Ho, ho, ho!! Funny how the world is divided between people who just love Christmas music, and those who loathe it with an almost equal fervor. Me? I guess I fall somewhere in the middle... There are those countless songs that are simply great to sing along with, and yet Christmas music (and the rampant commercialism of the season) inexorably lends itself to the worst and cheesiest impulses among oh, so many artists...

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Merle Haggard "A Christmas Present" (Capitol, 1973)


Merle Haggard "Goin' Home For Christmas" (Epic, 1982)
An outstanding holiday album, with Merle crooning over a tasteful bed of strings'n'pedal steel; he was admirably suited to the cornball spirit of the holidays, and really put his heart into each of these tracks... Most of the songs are Haggard originals, ranging from tearjerkers like "Grandma's Homemade Christmas Card" and "Daddy Won't Be Home Again For Christmas" (he's in prison...) to a sleighbell-bedecked remake of "If We Can Make It Through December" and the cheery "Santa Claus And Popcorn." Plus, his spins at older tunes like "Santa Claus Is Comin' To Town" and "Blue Christmas" are pretty rich and resonant -- Merle's version of "Rudolph, The Red-Nosed Reindeer" is a welcome addition to the hillbilly holiday repertoire. (The CD reissue also includes a bonus track from 1986, a jazzy acoustic version of "White Christmas..." It doesn't match the tone of the other tracks, but it's also kinda cool.)


Merle Haggard "Hag's Christmas" (Capitol, 2007)
A reissue of the 1973 Christmas Present holiday album listed above...


Merle Haggard "I Wish I Was Santa Claus" (Smith Music Group, 2004)


Joni Harms "Christmas In The Country" (Harms Way, 1996)


Emmylou Harris "Light Of The Stable" (Warner Brothers, 1979)
Old-school Emmylou fans have never been fond of this album, coming as it did, plunk in the middle of her peak country-rock years with the Hot Band, when she was quite simply on fire. But as a staple album of the Americana Christmas crowd, this disc has definitely proved its durability. And listening back, it is indeed quite nice -- much sparser and traditionally-oriented than one might imagine, with Emmylou employing many of the same players that would grace her bluegrass-y Roses In The Snow album, as well as guest stars such as Dolly Parton, Linda Ronstadt and Willie Nelson pitching in on various tunes. Some songs, like "Golden Cradle," are a bit too sugary, while others -- particularly her versions of well-known standards such as "Silent Night" are simply incandescent. Worth checking out!


Haywire "Bluegrass Christmas" (Nature Quest 1998)
This band features ex-Byrd Gene Parsons, along with folk fiddler Joe Craven, wishing you a happy holiday...


The Rev. Horton Heat "We Three Kings: Christmas Favorites" (Yep Roc, 2005)
The righteous, rowdy Rev and his trio are well-known for their barn-busting, rip-snorting wild live antics, which is one of the things that makes this Christmas album so surprising... While, yes, it is a solid rockabilly set, the song selection is pretty conservative, ranging from old standards such as "We Three Kings" "What Child Is This" and "Winter Wonderland" to beloved pop hits such as "Frosty The Snowman," "Jingle Bells" and "Santa Looked A Lot Like Daddy." Heat & Co. play these songs completely straight, and with a refreshing simplicity -- whereas many retrobilly/rawk acts tend to ham it up, these fellas really seem to have an earnest affection for the songs, and don't feel obliged to make ironic gestures or undercut their own sincerity. Yeah, they're playing it loud... but not too loud... and though some fans may wish they'd gotten rowdier, others may find this disc to be a new seasonal favorite.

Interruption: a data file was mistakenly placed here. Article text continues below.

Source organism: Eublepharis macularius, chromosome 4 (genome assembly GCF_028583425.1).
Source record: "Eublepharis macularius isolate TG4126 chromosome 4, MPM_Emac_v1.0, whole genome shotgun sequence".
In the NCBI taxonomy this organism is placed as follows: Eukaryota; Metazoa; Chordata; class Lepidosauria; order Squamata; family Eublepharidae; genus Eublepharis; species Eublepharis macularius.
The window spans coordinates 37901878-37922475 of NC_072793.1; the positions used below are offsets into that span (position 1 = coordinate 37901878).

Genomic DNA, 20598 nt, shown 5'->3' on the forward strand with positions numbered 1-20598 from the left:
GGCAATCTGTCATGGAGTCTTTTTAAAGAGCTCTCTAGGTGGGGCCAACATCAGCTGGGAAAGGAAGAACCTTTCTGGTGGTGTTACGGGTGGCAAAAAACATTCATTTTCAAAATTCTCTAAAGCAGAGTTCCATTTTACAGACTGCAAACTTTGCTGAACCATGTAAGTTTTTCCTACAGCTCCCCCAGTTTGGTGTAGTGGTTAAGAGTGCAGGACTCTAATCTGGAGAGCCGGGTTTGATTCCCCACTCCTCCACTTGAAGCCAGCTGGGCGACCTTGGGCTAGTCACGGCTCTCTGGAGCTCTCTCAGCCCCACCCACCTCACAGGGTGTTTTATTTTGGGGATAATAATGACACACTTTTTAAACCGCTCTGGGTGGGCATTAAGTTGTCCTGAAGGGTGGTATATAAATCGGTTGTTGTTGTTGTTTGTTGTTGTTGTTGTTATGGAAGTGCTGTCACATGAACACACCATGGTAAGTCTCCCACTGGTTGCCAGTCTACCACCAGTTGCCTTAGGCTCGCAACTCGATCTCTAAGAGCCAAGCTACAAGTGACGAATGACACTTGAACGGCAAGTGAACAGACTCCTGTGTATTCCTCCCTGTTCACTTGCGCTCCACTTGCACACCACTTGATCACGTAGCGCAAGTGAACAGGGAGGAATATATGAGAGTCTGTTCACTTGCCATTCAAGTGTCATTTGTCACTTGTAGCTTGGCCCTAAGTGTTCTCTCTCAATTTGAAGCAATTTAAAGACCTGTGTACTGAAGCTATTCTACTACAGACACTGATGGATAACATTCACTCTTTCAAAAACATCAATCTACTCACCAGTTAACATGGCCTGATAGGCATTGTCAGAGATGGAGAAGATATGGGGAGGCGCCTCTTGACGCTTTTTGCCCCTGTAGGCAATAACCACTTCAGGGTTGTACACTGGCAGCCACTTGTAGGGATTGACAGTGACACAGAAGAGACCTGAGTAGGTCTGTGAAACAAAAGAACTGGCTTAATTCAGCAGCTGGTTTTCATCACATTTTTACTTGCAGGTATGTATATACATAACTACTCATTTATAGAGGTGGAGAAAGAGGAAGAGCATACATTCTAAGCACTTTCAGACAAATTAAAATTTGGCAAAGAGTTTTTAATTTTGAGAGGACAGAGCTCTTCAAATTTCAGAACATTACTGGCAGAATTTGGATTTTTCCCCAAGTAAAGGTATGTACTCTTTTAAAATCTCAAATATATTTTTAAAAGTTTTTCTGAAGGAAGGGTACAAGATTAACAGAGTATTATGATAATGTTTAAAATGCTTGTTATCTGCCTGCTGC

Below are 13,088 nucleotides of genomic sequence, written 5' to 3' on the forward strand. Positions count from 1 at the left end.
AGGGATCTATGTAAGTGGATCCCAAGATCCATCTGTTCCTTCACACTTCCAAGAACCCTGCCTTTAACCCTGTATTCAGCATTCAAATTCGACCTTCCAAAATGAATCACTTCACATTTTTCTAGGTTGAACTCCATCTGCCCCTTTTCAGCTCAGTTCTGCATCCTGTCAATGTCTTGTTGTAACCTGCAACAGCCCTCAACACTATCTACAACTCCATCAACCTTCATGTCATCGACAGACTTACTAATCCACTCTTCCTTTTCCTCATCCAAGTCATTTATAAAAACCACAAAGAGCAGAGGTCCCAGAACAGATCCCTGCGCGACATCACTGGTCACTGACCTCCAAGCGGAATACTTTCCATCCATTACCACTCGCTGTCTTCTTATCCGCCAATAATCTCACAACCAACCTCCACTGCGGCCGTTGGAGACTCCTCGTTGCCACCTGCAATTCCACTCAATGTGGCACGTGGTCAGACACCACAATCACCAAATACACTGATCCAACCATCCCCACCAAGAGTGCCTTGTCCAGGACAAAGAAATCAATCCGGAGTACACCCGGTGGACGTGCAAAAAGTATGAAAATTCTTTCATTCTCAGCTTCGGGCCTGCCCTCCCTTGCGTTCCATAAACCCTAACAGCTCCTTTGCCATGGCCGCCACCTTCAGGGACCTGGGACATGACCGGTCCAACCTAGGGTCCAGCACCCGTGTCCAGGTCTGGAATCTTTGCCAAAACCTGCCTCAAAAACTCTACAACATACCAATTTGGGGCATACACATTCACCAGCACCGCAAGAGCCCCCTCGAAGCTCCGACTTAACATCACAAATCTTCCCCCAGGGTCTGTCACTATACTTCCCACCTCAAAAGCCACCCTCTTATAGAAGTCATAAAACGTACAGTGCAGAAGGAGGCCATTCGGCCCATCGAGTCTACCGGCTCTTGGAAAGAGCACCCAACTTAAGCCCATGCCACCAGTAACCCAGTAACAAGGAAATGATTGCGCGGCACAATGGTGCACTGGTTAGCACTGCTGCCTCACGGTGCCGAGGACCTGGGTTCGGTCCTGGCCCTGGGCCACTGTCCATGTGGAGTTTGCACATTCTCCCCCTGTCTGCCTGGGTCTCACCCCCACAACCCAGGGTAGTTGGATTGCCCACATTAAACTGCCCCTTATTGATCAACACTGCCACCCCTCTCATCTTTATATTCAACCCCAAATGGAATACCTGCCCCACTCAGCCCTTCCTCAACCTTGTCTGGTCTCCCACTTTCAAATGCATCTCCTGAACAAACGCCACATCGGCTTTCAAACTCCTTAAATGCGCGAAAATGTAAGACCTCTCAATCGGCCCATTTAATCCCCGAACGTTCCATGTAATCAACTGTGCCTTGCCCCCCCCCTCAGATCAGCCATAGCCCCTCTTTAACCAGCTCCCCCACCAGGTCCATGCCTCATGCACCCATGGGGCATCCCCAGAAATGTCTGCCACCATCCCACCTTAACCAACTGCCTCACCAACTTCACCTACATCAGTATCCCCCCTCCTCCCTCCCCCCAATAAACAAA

Bobby Helms/Johnny Paycheck "A Little Darlin' Christmas" (Koch/Little Darlin', 2005)
A modestly talented singer who hit it big in the teenpop market with his 1957 holiday hit, "Jinglebell Rock," Bobby Helms soon coasted into near-obscurity, remembered only in oldies hell. This disc reissues a 1967 Christmas album that Helms cut years later, for the scrappy Little Darlin' label, and while it's clear his glory years were well behind him, there's actually something quite compelling about this holiday set, where the now-grizzled crooner sings with greater resonance and grit than he did when he was a kid. It includes one of several remakes of "Jinglebell Rock," as well as a number of yuletide standards -- "Silver Bells," "Jingle Bells," "Here Comes Santa Claus," etc. Dunno why, but I kinda liked it. This CD reissue also includes a couple of Christmas singles that labelmate Johnny Paycheck -- one of Little Darlin's premiere artists -- recorded around the same time. These songs are kinda randomly tacked on, though if you were inclined to like Helms' album, you'll be glad thePaycheck tunes are on there as well. Worth checking out, if you like Christmas tunes.


Bobby Helms "Jingle Bell Rock" (Certron, 1970)


Ty Herndon "Not So Silent Night" (Riviera, 2003)


Ty Herndon "A Ty Herndon Christmas" (Pyramid Media, 2007)


Faith Hill "Joy To The World" (Warner Brothers, 2008)


Donal Hinely "Midwinter Carols" (The Orchard, 2000)


Tish Hinojosa "Memorabilia Navidena" (Watermelon, 1990)


Tish Hinojosa "From Texas For A Christmas Night" (Texas Music Group, 2003)


Homer & Jethro "Cool Crazy Christmas" (RCA Victor, 1968) (LP)


Ferlin Husky "Christmas All Year Long" (Capitol, 1967)




Hillbilly Holidays - Letter "I"



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